Karate tournaments consist of two equally important karate disciplines: the kumite and kata competitions. Due to being based both on the distinctive selection of movement techniques and their kinematic and kinetic patterns, we hypothesized that the elite kumite and kata competitors could differ regarding their anthropometric and physical performance profiles. Thirty-one senior male karate competitors of the national karate team (kumite n = 19; kata n = 12) participated in this study. The tests applied included both the assessment of anthropometric (body height, mass and body mass index) and the following physical performance measurements: the adductor and hamstring flexibility (sideward leg splits test), speed and acceleration (20-m sprint test with 10-m acceleration time), explosive power (countermovement and standing triple jump), agility ("T"- test) and aerobic endurance (20-m multistage shuttle run test). The kumite competitors revealed a larger body size through body height (p = 0.01) and mass (p = 0.03), while the differences in body composition were non-significant. The kumite competitors also demonstrated higher acceleration (p = 0.03) and explosive power (standing triple jump; p = 0.03). A 6-7° higher flexibility of the kata competitors remained somewhat below the level of significance (p = 0.09). The findings could be interpreted by the distinctive differences in the movement techniques. Specifically, a higher explosive power could be beneficial for kumite, while both a smaller stature and higher flexibility (particularly of the lower extremity) could be important for the exceptionally low postures of the kata competitors. Although further elucidation is apparently needed, the obtained finding could be of importance for both the early selection and training of karate competitors.

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Evaluation of the Illinois Change of Direction Test in Youth Elite Soccer Players of Different Age

Abstract

Change of direction ability is an essential pre-requisite in team sports athletes. The Illinois change of direction test has been routinely used for testing change of direction ability in soccer players. The aim of the present study was to evaluate the Illinois change of direction test in young elite soccer players in terms of its reliability, usefulness and relationship with body size. A total of one hundred and ninety-four male, national-level soccer players were recruited. They were classified into four age groups (U-8, U-10, U-12 and U-14). Participants were tested using the Illinois change of direction test twice, and basic indices of body size were obtained. The Illinois change of direction scores showed high relative and absolute reliability in all age groups (all intraclass correlation coefficients were >0.91, and the standard error of measurement was <5%). The usefulness analysis showed that the Illinois change of direction test could detect small changes in performance in the U-10 and U-12 groups. However, it could only detect moderate changes in performance in the U-8 and U-14 groups. Although the Illinois change of direction test detected significant performance differences among groups, scores were not significantly related to body size (-0.30<r<0.15; p > 0.05). Taking into account the test’s high reliability and the appropriate level of usefulness, these results might support the use of the Illinois change of direction test as a standard measure for quantifying change of direction ability in young soccer players.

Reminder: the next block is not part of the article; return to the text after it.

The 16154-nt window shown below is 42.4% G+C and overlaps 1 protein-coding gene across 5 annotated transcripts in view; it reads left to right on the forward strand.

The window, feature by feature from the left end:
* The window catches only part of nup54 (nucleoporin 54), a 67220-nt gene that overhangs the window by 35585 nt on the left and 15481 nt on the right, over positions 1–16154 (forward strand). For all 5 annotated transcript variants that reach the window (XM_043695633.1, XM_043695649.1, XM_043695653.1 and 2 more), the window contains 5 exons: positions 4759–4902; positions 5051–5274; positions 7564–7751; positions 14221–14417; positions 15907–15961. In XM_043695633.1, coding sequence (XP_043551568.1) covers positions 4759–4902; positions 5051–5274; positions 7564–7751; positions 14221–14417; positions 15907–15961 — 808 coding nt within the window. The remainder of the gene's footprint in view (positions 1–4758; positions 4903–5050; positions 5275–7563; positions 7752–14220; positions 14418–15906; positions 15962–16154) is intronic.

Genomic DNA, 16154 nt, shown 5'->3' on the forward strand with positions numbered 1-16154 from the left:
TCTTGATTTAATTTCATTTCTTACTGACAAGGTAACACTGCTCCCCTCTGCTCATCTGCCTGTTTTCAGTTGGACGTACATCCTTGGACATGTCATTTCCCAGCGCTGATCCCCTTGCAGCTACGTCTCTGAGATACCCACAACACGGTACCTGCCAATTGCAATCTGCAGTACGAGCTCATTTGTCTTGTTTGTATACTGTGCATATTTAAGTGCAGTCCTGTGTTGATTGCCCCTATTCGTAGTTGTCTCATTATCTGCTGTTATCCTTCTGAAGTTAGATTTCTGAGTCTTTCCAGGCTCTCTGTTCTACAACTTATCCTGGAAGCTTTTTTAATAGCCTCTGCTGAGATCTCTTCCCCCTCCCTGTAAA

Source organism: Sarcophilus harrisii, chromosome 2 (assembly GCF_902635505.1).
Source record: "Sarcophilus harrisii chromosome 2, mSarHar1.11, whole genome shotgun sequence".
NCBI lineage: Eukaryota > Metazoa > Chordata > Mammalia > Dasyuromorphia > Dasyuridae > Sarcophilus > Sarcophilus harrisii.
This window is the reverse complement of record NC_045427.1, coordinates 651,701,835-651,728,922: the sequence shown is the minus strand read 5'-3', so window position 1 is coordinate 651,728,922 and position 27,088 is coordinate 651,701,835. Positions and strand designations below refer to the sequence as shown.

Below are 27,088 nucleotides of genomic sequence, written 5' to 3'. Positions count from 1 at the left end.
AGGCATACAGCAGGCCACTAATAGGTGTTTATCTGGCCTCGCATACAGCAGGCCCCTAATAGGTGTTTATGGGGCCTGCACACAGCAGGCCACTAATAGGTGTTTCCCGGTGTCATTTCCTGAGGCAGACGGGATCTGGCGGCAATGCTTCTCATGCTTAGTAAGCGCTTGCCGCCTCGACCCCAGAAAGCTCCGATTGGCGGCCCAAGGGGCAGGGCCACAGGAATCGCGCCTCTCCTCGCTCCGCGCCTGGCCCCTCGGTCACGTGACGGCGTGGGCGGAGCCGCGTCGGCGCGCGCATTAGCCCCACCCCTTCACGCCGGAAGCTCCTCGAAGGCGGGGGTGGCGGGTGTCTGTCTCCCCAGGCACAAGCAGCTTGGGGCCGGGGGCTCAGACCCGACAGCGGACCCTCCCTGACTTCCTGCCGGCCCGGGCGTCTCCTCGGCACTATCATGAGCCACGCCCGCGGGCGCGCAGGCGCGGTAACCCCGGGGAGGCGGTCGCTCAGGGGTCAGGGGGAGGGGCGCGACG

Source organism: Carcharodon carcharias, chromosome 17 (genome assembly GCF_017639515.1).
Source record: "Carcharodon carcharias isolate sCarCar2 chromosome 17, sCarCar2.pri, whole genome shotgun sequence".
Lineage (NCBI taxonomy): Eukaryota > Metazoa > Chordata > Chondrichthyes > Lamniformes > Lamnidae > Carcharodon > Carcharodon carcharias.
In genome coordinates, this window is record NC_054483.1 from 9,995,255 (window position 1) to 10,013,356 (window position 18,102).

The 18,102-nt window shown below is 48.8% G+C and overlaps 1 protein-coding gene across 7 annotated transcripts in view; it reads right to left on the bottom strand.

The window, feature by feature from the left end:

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Is Test Standardization Important when Arm and Leg Muscle Mechanical Properties are Assessed Through the Force‐Velocity Relationship?

Abstract

The force‐velocity (F‐V) relationship observed in multi‐joint tasks proved to be strong and approximately linear. Recent studies showed that mechanical properties of muscles: force (F), velocity (V) and power (P) could be assessed through the F‐V relationship although the testing methods have not been standardized. The aim of the present study was to evaluate and compare F‐V relationships assessed from two tests performed on a modified Smith machine that standardizes kinematics of the movement pattern. Fifteen participants were tested on the maximum performance bench press throws and squat jumps performed against a variety of different loads. In addition, their strength properties were assessed through maximum isometric force (Fiso) and one repetition maximum (1 RM). The observed individual F‐V relationships were exceptionally strong and approximately linear (r = 0.98 for bench press throws; r = 0.99 for squat jumps). F‐V relationship parameter depicting maximum force (F0) revealed high correlations with both Fiso and 1 RM indicating high concurrent validity (p < 0.01). However, the generalizability of F‐V relationship parameters depicting maximum force (F0), velocity (V0) and power (P0) of the tested muscle groups was inconsistent and on average low (i.e. F0; r = ‐0.24) to moderate (i.e. V0 and P0; r = 0.54 and r = 0.64, respectively; both p < 0.05). We concluded that the F‐V relationship could be used for the assessment of arm and leg muscle mechanical properties when standard tests are applied, since the typical outcome is an exceptionally strong and linear F‐V relationship, as well as high concurrent validity of its parameters. However, muscle mechanical properties could be only partially generalized across different tests and muscles.

Open access